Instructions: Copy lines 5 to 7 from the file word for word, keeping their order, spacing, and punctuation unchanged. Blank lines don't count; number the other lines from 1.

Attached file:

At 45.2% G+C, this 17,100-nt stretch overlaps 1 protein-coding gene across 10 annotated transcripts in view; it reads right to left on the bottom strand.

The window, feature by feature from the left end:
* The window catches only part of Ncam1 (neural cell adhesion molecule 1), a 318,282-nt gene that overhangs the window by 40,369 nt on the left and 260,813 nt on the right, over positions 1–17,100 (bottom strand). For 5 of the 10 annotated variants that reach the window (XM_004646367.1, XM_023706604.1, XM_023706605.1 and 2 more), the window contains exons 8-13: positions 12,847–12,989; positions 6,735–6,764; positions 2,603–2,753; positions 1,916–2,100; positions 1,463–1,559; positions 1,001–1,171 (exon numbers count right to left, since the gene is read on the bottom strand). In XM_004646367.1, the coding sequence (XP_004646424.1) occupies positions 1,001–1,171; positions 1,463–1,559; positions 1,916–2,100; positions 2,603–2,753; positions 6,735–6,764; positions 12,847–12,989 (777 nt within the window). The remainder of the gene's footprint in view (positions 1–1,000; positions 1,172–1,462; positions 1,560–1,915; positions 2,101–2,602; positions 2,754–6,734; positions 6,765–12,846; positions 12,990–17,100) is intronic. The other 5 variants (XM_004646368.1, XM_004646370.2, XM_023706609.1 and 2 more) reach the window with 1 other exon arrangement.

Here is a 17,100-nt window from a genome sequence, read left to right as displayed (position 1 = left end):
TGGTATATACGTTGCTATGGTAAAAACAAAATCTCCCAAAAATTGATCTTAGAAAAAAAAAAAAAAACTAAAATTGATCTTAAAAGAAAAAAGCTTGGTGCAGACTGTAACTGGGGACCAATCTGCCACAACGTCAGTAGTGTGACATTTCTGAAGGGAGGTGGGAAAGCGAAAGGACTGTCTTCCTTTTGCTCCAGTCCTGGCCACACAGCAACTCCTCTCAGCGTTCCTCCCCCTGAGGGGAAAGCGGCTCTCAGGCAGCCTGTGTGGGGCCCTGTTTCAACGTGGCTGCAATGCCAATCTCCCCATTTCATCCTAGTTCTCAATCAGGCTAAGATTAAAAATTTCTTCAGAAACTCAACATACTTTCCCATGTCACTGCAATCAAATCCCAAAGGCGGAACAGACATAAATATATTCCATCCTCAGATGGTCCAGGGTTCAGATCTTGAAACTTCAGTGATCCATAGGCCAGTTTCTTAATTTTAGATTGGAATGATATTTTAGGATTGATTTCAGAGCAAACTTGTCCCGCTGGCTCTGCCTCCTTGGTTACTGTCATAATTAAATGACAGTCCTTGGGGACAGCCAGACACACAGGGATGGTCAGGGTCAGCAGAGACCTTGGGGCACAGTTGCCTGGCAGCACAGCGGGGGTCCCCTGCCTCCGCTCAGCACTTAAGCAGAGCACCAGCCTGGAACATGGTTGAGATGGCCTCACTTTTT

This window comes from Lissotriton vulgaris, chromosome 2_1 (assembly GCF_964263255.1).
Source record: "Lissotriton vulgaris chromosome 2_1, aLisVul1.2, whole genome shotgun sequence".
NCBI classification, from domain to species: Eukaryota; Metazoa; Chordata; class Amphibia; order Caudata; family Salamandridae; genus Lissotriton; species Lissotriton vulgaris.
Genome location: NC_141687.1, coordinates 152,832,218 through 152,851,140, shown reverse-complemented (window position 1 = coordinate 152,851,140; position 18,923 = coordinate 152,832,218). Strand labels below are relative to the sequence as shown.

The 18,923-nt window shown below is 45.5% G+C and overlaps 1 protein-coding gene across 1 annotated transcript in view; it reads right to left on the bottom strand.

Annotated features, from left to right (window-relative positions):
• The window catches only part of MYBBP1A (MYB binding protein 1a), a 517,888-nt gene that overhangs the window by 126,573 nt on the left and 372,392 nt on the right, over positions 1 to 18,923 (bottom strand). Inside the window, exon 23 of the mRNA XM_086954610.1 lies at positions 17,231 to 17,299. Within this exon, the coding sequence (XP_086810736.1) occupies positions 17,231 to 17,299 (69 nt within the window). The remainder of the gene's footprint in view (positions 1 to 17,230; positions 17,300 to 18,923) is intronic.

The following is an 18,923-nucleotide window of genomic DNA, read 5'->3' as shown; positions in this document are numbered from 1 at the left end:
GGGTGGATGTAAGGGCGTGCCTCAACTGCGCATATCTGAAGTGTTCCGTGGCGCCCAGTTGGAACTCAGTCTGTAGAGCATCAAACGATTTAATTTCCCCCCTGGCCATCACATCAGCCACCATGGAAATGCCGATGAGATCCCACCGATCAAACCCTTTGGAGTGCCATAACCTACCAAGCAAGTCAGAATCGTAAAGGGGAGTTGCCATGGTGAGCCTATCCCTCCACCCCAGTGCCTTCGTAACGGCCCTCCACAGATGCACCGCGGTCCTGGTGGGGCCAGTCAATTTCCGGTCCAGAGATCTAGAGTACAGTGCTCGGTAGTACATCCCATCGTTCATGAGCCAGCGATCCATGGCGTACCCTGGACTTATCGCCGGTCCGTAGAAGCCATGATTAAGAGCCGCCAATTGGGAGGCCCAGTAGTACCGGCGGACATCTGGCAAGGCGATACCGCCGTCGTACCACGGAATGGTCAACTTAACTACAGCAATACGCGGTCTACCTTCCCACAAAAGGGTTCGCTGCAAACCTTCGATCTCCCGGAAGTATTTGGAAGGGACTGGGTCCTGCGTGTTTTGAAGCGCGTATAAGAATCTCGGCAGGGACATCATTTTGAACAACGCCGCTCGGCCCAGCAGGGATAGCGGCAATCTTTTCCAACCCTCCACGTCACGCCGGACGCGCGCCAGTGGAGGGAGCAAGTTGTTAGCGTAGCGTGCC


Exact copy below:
TGGTATATACGTTGCTATGGTAAAAACAAAATCTCCCAAAAATTGATCTTAGAAAAAAAAAAAAAAACTAAAATTGATCTTAAAAGAAAAAAGCTTGGTGCAGACTGTAACTGGGGACCAATCTGCCACAACGTCAGTAGTGTGACATTTCTGAAGGGAGGTGGGAAAGCGAAAGGACTGTCTTCCTTTTGCTCCAGTCCTGGCCACACAGCAACTCCTCTCAGCGTTCCTCCCCCTGAGGGGAAAGCGGCTCTCAGGCAGCCTGTGTGGGGCCCTGTTTCAACGTGGCTGCAATGCCAATCTCCCCATTTCATCCTAGTTCTCAATCAGGCTAAGATTAAAAATTTCTTCAGAAACTCAACATACTTTCCCATGTCACTGCAATCAAATCCCAAAGGCGGAACAGACATAAATATATTCCATCCTCAGATGGTCCAGGGTTCAGATCTTGAAACTTCAGTGATCCATAGGCCAGTTTCTTAATTTTAGATTGGAATGATATTTTAGGATTGATTTCAGAGCAAACTTGTCCCGCTGGCTCTGCCTCCTTGGTTACTGTCATAATTAAATGACAGTCCTTGGGGACAGCCAGACACACAGGGATGGTCAGGGTCAGCAGAGACCTTGGGGCACAGTTGCCTGGCAGCACAGCGGGGGTCCCCTGCCTCCGCTCAGCACTTAAGCAGAGCACCAGCCTGGAACATGGTTGAGATGGCCTCACTTTTT

This window comes from Lissotriton vulgaris, chromosome 2_1 (assembly GCF_964263255.1).
Source record: "Lissotriton vulgaris chromosome 2_1, aLisVul1.2, whole genome shotgun sequence".